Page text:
That mindset hadn’t changed on August 18, 2009, when I visited Gene Bertrand at his cattle ranch in Wallace, Kansas. Bertrand spoke proudly of the wild turkeys I’d seen behind his house, and he told me about all the species that depend on prairie dogs and how some of them are disappearing. But even prairie dog advocates aren’t opposed to hosting varminters at $150 per person, per day. “We had a nice hunting business up until a year ago,” he said. “We averaged $25,000 a year; that’s about what I get per acre with cattle. We used to see 30 or 40 ferruginous hawks a day; they learned to come to the sound of the guns.”
That wasn’t great for the hawks because the prairie dogs varminters leave to rot on the ground are frequently impregnated with lead splinters, poisoning anything that eats them. For four years Ron Klataske, director of Audubon of Kansas, has been offering varminters nontoxic copper ammo at the cost of slightly cheaper lead bullets. He’s had no takers.
Shooters can only thin dog towns, not eliminate them. But a weapon of mass destruction has recently been deployed on prairie dogs. It’s Rozol, an anticoagulant that causes uncontrolled bleeding in anything that ingests it. Rozol was registered for black-tailed prairie dogs by George W. Bush’s EPA in Colorado, Kansas, Nebraska, Oklahoma, Texas, and Wyoming and, in May 2009, by Barack Obama’s EPA in the remaining five states where black-tailed prairie dogs exist—Arizona, Montana, New Mexico, South Dakota, and North Dakota. (A similar anticoagulant, Kaput, has also been registered in Colorado, Nebraska, Wyoming, Texas, and Kansas, but it’s not in wide use, perhaps because it’s newer.) Three Ph.D. scientists from the EPA’s Environmental Fate and Effects Division were ignored when they warned their superiors that Rozol has “considerable potential for both primary and secondary risks to birds and nontarget mammals and possibly reptiles.” (As Audubon went to press, Defenders of Wildlife and Audubon of Kansas sued the EPA over its decision about the use of Rozol on prairie dogs.)
Zinc phosphide, the previous poison of choice, kills few nontarget species. It’s effective, fast-acting, cheap, and readily available. But prairie dogs find it bitter, so to condition them to eating, you have to “pre-bait” with untreated grain. The advantage of Rozol is that prairie dogs don’t mind the taste, so you can skip pre-baiting. According to the label, you must place Rozol-treated bait only in burrows, which isn’t always done. And you must return and bury the carcasses, something few if any ranchers would do and which is impossible anyway because Rozol can take up to 20 days to kill, during which time prairie dogs leave their burrows, slowly bleed from every orifice, and stumble around, magnets for all predators and scavengers.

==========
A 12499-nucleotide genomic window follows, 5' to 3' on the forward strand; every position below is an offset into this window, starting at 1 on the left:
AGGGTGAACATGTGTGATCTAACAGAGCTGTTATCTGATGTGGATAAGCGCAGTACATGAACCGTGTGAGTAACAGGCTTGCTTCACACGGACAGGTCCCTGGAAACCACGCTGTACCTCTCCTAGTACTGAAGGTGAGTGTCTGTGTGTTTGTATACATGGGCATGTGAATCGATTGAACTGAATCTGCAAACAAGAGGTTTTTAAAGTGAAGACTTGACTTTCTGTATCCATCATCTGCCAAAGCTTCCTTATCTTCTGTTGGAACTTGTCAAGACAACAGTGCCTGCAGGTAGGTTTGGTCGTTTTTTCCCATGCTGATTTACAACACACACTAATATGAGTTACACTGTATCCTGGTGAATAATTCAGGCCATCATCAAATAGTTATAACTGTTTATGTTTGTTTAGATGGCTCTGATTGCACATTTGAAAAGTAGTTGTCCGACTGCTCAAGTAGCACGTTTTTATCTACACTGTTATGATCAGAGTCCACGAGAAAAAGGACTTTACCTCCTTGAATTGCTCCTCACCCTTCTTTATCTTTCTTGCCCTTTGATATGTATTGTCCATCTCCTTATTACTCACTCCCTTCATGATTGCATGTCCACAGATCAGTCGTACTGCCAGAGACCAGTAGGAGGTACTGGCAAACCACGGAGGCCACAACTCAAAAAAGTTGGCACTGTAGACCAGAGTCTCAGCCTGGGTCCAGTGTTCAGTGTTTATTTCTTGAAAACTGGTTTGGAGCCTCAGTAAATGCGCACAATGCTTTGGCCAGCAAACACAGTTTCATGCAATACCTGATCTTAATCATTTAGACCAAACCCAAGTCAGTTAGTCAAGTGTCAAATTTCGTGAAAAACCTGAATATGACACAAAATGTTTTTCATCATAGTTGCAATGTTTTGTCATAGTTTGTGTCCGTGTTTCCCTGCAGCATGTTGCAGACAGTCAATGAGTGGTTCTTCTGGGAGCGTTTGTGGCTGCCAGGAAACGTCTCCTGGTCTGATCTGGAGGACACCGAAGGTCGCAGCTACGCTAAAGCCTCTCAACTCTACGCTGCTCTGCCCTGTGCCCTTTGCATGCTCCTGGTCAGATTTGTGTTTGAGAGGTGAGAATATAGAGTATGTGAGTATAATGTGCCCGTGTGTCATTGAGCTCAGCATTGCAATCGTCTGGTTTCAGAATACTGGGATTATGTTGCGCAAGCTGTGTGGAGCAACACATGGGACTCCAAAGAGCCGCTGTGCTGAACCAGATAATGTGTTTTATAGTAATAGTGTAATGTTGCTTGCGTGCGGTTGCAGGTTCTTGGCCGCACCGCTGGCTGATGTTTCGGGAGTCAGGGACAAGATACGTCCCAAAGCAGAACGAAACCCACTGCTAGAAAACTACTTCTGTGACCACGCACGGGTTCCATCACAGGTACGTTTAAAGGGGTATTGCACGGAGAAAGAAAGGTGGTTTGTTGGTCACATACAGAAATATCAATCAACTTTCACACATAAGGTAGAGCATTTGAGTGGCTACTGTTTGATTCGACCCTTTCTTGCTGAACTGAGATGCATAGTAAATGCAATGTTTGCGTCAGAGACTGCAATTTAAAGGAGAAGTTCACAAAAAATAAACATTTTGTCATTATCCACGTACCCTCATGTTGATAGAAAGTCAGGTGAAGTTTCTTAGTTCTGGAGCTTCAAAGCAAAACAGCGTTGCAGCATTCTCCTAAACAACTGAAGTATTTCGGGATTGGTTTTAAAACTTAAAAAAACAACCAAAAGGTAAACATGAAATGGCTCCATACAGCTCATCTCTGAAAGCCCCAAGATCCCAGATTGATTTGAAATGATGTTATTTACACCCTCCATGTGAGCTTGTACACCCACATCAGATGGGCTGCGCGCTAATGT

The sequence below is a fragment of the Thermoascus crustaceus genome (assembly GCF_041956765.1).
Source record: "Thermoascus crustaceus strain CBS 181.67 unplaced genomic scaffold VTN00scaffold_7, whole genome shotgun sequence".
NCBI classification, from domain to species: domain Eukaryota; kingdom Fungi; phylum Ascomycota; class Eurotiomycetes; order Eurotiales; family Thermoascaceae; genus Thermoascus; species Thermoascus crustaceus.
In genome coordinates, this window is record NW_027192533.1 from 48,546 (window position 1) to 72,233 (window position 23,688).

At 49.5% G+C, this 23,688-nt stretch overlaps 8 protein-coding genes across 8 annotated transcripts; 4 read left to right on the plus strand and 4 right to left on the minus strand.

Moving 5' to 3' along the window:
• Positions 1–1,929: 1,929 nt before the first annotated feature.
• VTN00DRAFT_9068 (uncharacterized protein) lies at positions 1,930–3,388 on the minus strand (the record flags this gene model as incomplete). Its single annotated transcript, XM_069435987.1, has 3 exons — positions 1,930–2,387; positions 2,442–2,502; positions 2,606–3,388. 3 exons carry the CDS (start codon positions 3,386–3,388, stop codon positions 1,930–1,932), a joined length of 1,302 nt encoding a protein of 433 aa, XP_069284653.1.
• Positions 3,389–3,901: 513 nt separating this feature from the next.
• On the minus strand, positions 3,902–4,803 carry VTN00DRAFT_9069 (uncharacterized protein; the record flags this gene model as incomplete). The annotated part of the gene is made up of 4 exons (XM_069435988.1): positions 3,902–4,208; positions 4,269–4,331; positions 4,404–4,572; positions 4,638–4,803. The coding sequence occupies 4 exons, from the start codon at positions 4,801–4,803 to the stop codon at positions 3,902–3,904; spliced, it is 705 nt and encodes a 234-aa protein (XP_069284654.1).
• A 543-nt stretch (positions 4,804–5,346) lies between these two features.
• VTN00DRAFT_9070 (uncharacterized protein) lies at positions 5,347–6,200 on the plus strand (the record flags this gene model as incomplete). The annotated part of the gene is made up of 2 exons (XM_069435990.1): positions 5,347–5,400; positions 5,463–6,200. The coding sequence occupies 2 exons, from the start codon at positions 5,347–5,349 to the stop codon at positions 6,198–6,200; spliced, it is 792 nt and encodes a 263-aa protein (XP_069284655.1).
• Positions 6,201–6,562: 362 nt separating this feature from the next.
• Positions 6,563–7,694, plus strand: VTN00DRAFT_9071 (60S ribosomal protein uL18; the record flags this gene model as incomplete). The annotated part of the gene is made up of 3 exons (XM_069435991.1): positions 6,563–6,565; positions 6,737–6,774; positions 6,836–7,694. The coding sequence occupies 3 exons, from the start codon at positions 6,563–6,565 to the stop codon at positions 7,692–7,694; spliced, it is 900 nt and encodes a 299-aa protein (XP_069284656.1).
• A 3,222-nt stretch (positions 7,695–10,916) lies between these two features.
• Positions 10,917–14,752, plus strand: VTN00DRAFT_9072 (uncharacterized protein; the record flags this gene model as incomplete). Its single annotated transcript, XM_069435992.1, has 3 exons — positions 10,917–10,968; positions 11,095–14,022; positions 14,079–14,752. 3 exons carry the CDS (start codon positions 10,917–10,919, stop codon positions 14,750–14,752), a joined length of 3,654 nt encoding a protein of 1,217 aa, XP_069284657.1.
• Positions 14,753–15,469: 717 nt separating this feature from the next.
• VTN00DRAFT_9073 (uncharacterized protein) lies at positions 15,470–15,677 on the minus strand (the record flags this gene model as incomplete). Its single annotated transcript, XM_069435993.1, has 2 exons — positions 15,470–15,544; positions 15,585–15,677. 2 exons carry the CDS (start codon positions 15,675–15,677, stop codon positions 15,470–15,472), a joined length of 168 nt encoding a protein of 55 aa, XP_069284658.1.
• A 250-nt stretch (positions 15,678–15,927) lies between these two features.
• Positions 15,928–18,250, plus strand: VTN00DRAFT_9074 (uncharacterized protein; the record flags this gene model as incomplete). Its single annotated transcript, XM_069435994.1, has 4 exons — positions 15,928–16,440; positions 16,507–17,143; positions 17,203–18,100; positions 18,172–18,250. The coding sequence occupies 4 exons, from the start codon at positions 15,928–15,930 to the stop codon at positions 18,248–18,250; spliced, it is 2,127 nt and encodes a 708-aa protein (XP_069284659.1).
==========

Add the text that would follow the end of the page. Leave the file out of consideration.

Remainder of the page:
Ferruginous hawks, golden eagles, bald eagles, owls, magpies, turkey vultures, badgers, swift foxes, coyotes, raccoons, and grain eaters like wild turkeys and red-winged blackbirds have been turning up dead around Rozol treatment sites, and while some carcasses have yet to be tested, lethal concentrations of Rozol are being found in ones that have been.
The Fish and Wildlife Service is outraged. Pete Gober, the biologist in charge of black-footed ferret recovery, says this: “For every dead animal you find on the ground there might be 100 you don’t find because nature cleans them up so quickly. We’ve hammered EPA with our concerns about Rozol and about permitting it without ever consulting us on endangered species impacts [as required by Section 7 of the Endangered Species Act until the George W. Bush administration changed the rule, possibly illegally]. And EPA just blows us off.”
On August 19, 2008, the Western Association of Fish and Wildlife Agencies (WAFWA), representing 23 states and Canadian provinces from Alaska to Texas and Saskatchewan to Hawaii, wrote the EPA’s director of pesticide programs, Debbie Edwards, urging her to fully consult about Rozol as required by law and, meanwhile, to rescind all existing permits because of the gross secondary poisoning potential. WAFWA never received a response. So on March 24, 2009, Bill Van Pelt, WAFWA’s grasslands coordinator, wrote John Herbert, head of the EPA’s Insecticide-Rodenticide Branch, documenting secondary poisoning of birds. And he attached the unanswered August 19, 2008, letter to Edwards. Van Pelt never received a response. Then, last May 13, Herbert signed the expanded Rozol permit.